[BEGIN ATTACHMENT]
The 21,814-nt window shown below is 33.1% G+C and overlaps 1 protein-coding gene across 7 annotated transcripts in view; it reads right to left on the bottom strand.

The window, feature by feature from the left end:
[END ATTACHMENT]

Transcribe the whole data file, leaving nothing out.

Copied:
The 21,814-nt window shown below is 33.1% G+C and overlaps 1 protein-coding gene across 7 annotated transcripts in view; it reads right to left on the bottom strand.

The window, feature by feature from the left end: